Francine Klagsbrun is the author of more than a dozen books, including The Fourth Commandment: Remember the Sabbath Day and Married People: Staying Together in the Age of Divorce. She was the editor of the best-selling Free to Be . . . You and Me and is a regular columnist for The Jewish Week, a contributing editor to Lilith, and on the editorial board of Hadassah magazine. Her writing has also appeared in The New York Times, The Boston Globe, Newsweek, and Ms. Magazine. She lives in New York City.
This is the second part of our exchange that focuses on her new book, Lioness: Golda Meir and the Nation of Israel (Schoken, 2017). The first part, Has Israel been unfair to its first female prime minister? is here.
One of the most puzzling aspects of Golda Meir’s life was why she rejected the woman’s movement of the 1970s. She had rejected feminism earlier on her way up the ladder as she struggled to make her mark in a strongly male dominated world. But why, once she reached the pinnacle of success by becoming prime minister of Israel, did she continue to oppose the feminist movement?
The question is particularly relevant because of the life she had led. In so many ways she seemed the most modern of women. She’d had an illegal abortion in the early years of her marriage. Later she permanently separated from her husband and became a single mother, maintaining responsibility for her son and daughter. She’d had lovers. Moreover, as Labor Minister in the 1940s and 1950s she pushed through progressive legislation that protected working women, giving them paid hospitalization when they gave birth and paid maternity leave afterward. Beyond that, she spoke often about how much more capable a woman had to be than a man in order to succeed. And she was especially fond of a story she told frequently: In the early years of the state, there had been a spate of sexual assaults and violent rapes in some of the larger cities. To counter that, the legislature planned to enact a curfew on women that would keep them home at night and thus out of danger. Said Golda: “It is the men who are doing the raping. Let them have the curfew!”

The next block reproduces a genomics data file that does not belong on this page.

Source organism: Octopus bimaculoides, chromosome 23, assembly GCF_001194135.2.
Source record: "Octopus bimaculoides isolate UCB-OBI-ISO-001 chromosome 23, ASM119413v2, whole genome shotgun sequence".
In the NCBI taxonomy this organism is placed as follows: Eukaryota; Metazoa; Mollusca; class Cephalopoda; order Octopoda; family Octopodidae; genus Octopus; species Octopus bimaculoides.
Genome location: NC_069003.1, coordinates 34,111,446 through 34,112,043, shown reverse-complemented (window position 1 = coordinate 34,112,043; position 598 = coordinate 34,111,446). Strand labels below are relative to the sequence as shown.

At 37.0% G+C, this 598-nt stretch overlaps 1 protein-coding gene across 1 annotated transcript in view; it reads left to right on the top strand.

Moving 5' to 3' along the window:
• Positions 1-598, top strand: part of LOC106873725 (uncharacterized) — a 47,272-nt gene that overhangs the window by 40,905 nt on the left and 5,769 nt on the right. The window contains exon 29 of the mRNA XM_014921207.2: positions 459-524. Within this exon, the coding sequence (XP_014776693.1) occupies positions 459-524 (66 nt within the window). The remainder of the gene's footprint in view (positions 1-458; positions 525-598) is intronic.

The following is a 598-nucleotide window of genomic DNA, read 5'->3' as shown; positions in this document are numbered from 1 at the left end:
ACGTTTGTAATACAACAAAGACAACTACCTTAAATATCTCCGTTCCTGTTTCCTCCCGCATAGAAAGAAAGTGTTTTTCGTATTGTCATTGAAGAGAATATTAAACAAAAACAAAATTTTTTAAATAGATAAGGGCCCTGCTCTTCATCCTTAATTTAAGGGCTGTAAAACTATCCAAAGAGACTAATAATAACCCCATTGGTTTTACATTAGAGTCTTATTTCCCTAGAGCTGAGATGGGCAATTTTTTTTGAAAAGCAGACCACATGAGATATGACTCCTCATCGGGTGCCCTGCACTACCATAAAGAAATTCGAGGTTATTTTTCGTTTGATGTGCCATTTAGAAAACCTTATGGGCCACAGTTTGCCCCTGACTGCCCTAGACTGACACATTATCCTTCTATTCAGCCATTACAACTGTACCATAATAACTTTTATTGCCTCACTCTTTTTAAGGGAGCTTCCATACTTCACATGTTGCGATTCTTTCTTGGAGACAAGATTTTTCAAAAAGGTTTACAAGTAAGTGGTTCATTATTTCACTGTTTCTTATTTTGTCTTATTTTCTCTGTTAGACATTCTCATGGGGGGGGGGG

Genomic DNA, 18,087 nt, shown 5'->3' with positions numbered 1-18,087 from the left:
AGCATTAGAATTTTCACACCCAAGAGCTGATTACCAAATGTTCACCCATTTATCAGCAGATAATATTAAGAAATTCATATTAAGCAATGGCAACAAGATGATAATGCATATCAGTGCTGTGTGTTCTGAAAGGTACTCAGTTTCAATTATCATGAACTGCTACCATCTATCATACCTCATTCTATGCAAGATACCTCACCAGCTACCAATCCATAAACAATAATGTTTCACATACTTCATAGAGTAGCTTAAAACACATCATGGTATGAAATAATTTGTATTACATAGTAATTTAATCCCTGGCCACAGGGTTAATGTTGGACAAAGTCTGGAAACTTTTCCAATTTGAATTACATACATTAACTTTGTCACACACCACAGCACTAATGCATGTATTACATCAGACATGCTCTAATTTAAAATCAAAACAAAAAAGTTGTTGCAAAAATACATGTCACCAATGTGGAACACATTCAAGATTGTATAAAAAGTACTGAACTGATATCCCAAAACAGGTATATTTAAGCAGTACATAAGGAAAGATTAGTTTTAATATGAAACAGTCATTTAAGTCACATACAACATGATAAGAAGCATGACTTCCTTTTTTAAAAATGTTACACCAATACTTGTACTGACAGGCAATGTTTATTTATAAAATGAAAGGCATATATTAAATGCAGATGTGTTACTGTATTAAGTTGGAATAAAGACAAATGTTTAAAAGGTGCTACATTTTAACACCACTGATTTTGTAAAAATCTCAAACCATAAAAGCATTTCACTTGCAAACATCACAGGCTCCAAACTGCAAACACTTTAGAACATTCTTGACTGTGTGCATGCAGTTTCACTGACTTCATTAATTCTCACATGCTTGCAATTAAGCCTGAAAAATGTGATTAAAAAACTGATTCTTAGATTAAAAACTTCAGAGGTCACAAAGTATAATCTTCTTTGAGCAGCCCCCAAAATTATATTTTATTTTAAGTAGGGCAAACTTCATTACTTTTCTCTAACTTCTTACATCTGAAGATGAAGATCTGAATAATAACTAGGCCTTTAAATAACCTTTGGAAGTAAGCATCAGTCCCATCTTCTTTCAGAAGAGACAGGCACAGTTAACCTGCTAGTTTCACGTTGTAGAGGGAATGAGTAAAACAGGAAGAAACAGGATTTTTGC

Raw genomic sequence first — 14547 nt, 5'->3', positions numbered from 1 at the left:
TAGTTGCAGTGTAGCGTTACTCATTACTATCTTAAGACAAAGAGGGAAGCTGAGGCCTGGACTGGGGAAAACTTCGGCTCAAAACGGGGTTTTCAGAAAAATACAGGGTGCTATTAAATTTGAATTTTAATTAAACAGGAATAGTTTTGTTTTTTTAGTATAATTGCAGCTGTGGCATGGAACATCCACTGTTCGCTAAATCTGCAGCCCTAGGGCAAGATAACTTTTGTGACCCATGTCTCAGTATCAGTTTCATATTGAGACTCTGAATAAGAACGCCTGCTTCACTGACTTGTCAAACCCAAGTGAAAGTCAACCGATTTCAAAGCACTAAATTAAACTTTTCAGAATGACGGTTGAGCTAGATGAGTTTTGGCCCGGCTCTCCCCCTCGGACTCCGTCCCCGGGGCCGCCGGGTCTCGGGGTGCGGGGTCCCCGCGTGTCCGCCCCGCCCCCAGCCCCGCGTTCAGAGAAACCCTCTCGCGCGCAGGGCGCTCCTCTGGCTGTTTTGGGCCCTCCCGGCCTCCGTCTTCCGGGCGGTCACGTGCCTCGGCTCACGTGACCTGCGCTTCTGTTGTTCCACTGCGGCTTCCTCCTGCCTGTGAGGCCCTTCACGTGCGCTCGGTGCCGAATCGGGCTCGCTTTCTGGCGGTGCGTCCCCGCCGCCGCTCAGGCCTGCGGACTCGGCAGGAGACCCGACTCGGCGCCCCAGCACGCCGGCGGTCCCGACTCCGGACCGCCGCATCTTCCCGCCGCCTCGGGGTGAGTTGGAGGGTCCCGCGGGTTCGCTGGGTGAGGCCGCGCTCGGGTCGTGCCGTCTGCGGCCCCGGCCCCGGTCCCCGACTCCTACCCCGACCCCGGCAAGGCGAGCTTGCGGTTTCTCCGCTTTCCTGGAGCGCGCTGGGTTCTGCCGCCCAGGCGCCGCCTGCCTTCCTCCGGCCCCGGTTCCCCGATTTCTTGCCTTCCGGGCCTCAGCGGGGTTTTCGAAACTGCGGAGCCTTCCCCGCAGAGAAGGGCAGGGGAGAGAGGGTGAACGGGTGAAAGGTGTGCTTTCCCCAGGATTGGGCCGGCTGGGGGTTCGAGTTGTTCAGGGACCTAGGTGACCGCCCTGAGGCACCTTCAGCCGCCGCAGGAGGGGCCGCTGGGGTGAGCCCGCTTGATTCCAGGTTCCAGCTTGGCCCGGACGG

To feminists of the 1960s and 1970s, Golda Meir so appeared to represent what women were struggling to achieve that an iconic poster of her hung in many offices and homes. Below the image of a softly smiling Golda were the words, “But Can She Type?” In those days, most working women were relegated to the secretarial pool.
Golda enjoyed the poster, yet continued to reject the women’s movement behind it. There are a number of reasons for that. For one thing, she didn’t understand that the goals of the movement jibed in many ways with her own goals for women: to provide them with day care for their children, for example, so they might be freed to work outside their homes if they wished. Another source of her opposition to organized feminism was her socialist viewpoint. She aimed for a socialist society in which the needs of all people would be handled as required. Individual movements served no purpose in that vision; when collective goals were achieved they would benefit everyone, and everyone would enjoy equality.